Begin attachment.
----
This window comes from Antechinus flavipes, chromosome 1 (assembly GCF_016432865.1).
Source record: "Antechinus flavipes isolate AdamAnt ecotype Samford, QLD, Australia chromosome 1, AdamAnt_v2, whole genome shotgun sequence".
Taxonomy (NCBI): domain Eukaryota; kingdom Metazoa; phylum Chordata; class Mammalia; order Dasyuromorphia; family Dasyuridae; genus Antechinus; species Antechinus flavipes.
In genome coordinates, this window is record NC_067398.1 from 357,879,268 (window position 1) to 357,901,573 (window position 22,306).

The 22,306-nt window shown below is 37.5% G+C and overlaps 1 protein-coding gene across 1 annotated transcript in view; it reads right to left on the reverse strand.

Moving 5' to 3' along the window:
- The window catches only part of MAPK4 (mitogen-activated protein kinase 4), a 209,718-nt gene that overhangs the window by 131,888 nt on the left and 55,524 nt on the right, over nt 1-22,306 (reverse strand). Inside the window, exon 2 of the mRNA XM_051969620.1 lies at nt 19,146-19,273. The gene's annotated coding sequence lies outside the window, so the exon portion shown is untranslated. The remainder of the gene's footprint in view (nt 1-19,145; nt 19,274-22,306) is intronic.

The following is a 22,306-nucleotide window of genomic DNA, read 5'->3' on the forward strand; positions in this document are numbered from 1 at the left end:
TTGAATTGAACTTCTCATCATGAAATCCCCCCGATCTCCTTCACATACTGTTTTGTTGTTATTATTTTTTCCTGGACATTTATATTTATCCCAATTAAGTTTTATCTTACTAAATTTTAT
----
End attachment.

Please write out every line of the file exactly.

This window comes from Antechinus flavipes, chromosome 1 (assembly GCF_016432865.1).
Source record: "Antechinus flavipes isolate AdamAnt ecotype Samford, QLD, Australia chromosome 1, AdamAnt_v2, whole genome shotgun sequence".
Taxonomy (NCBI): domain Eukaryota; kingdom Metazoa; phylum Chordata; class Mammalia; order Dasyuromorphia; family Dasyuridae; genus Antechinus; species Antechinus flavipes.
In genome coordinates, this window is record NC_067398.1 from 357,879,268 (window position 1) to 357,901,573 (window position 22,306).

The 22,306-nt window shown below is 37.5% G+C and overlaps 1 protein-coding gene across 1 annotated transcript in view; it reads right to left on the reverse strand.

Moving 5' to 3' along the window:
- The window catches only part of MAPK4 (mitogen-activated protein kinase 4), a 209,718-nt gene that overhangs the window by 131,888 nt on the left and 55,524 nt on the right, over nt 1-22,306 (reverse strand). Inside the window, exon 2 of the mRNA XM_051969620.1 lies at nt 19,146-19,273. The gene's annotated coding sequence lies outside the window, so the exon portion shown is untranslated. The remainder of the gene's footprint in view (nt 1-19,145; nt 19,274-22,306) is intronic.

The following is a 22,306-nucleotide window of genomic DNA, read 5'->3' on the forward strand; positions in this document are numbered from 1 at the left end:
TTGAATTGAACTTCTCATCATGAAATCCCCCCGATCTCCTTCACATACTGTTTTGTTGTTATTATTTTTTCCTGGACATTTATATTTATCCCAATTAAGTTTTATCTTACTAAATTTTAT